Voters in the Central African Republic will go to the polls today, Sunday, in presidential and legislative elections that are being held under threat of violence as the government tries to stem the advance of the rebels.
Militias opposed to President Faustin Arcang Tuadera, who is seeking to win a second term in office, have escalated their attacks since the Constitutional Court rejected many candidates, including former President Francois Bozize this month..
The crisis has exhausted many citizens in the diamond and gold-rich country of 4.7 million people, and has raised fears of a return to the worst acts of violence in its recent past, which include five coups and many incidents of rebellion since the country’s independence from France in 1960..
Touadera was elected president for the first time in 2016 after a revolt three years earlier that toppled Bozize. He struggled to wrest control of large areas of the country from the hands of armed militias.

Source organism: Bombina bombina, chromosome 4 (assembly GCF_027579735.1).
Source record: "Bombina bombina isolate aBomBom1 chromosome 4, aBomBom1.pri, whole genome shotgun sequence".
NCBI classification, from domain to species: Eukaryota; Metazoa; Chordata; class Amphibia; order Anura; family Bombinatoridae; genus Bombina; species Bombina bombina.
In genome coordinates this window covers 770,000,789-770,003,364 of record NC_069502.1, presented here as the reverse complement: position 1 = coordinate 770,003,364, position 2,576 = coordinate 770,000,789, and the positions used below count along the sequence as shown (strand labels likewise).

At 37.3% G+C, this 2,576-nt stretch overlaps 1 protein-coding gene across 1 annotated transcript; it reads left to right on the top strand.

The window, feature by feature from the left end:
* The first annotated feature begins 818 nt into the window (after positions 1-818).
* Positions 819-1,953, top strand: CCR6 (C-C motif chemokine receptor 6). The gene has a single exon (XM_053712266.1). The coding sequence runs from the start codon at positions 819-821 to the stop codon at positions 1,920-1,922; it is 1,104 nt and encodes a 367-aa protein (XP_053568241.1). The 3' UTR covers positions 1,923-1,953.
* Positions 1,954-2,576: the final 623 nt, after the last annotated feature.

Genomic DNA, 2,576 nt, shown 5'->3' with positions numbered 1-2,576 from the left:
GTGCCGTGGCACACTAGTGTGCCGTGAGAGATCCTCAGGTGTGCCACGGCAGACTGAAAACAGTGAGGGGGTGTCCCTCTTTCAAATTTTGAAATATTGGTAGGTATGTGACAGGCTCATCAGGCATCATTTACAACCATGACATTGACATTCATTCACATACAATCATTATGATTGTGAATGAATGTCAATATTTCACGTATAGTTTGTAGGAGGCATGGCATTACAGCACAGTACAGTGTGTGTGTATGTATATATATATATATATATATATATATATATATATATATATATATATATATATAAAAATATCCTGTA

Successive waves of violence since 2013 have claimed thousands of lives and forced more than a million people to flee their homes.
Touadera is seen as the frontrunner among 17 candidates. A second round will be held if none of the candidates gets more than 50 percent of the vote.
Tuadera and the United Nations, which has more than 12,800 peacekeepers in the country, accused Bozize of being behind a rebel attack during which they briefly seized the fourth largest city in the country last week and led to a wave of defections from the army..
The authorities refused Bouzize’s candidacy because he is facing an arrest warrant and UN sanctions for allegations that he organized assassinations and torture while he was in power.
Bozize denied the accusations and his party said it had nothing to do with the recent rebel attack.
Twadera’s international security partners responded to the recent violence by sending equipment and troops, including 300 Russian military trainers and 400 peacekeepers from Rwanda.